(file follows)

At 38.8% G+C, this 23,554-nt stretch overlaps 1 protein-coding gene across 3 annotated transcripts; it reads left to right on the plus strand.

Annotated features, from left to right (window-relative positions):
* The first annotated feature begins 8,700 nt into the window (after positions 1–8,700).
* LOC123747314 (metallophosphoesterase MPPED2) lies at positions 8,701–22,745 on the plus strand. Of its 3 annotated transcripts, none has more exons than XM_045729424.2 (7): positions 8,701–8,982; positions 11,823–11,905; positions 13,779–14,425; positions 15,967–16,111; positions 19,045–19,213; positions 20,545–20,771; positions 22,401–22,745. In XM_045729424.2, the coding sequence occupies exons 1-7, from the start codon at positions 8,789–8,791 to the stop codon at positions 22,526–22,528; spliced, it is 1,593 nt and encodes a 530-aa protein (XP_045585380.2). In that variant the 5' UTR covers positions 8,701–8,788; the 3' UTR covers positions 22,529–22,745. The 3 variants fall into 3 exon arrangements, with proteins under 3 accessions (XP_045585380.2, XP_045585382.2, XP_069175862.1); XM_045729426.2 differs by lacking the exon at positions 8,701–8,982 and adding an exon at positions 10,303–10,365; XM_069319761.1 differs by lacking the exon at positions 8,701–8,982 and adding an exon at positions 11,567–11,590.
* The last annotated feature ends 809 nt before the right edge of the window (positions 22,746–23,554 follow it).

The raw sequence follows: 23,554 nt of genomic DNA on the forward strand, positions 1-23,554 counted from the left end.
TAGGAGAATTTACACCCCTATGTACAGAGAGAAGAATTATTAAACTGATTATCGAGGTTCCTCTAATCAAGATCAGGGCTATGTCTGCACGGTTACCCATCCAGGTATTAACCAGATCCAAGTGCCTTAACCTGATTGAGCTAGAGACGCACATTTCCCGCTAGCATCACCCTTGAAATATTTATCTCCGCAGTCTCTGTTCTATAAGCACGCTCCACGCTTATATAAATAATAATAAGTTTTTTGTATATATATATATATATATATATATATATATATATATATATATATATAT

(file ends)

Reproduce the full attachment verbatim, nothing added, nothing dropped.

At 38.8% G+C, this 23,554-nt stretch overlaps 1 protein-coding gene across 3 annotated transcripts; it reads left to right on the plus strand.

Annotated features, from left to right (window-relative positions):
* The first annotated feature begins 8,700 nt into the window (after positions 1–8,700).
* LOC123747314 (metallophosphoesterase MPPED2) lies at positions 8,701–22,745 on the plus strand. Of its 3 annotated transcripts, none has more exons than XM_045729424.2 (7): positions 8,701–8,982; positions 11,823–11,905; positions 13,779–14,425; positions 15,967–16,111; positions 19,045–19,213; positions 20,545–20,771; positions 22,401–22,745. In XM_045729424.2, the coding sequence occupies exons 1-7, from the start codon at positions 8,789–8,791 to the stop codon at positions 22,526–22,528; spliced, it is 1,593 nt and encodes a 530-aa protein (XP_045585380.2). In that variant the 5' UTR covers positions 8,701–8,788; the 3' UTR covers positions 22,529–22,745. The 3 variants fall into 3 exon arrangements, with proteins under 3 accessions (XP_045585380.2, XP_045585382.2, XP_069175862.1); XM_045729426.2 differs by lacking the exon at positions 8,701–8,982 and adding an exon at positions 10,303–10,365; XM_069319761.1 differs by lacking the exon at positions 8,701–8,982 and adding an exon at positions 11,567–11,590.
* The last annotated feature ends 809 nt before the right edge of the window (positions 22,746–23,554 follow it).

The raw sequence follows: 23,554 nt of genomic DNA on the forward strand, positions 1-23,554 counted from the left end.
TAGGAGAATTTACACCCCTATGTACAGAGAGAAGAATTATTAAACTGATTATCGAGGTTCCTCTAATCAAGATCAGGGCTATGTCTGCACGGTTACCCATCCAGGTATTAACCAGATCCAAGTGCCTTAACCTGATTGAGCTAGAGACGCACATTTCCCGCTAGCATCACCCTTGAAATATTTATCTCCGCAGTCTCTGTTCTATAAGCACGCTCCACGCTTATATAAATAATAATAAGTTTTTTGTATATATATATATATATATATATATATATATATATATATATATATATAT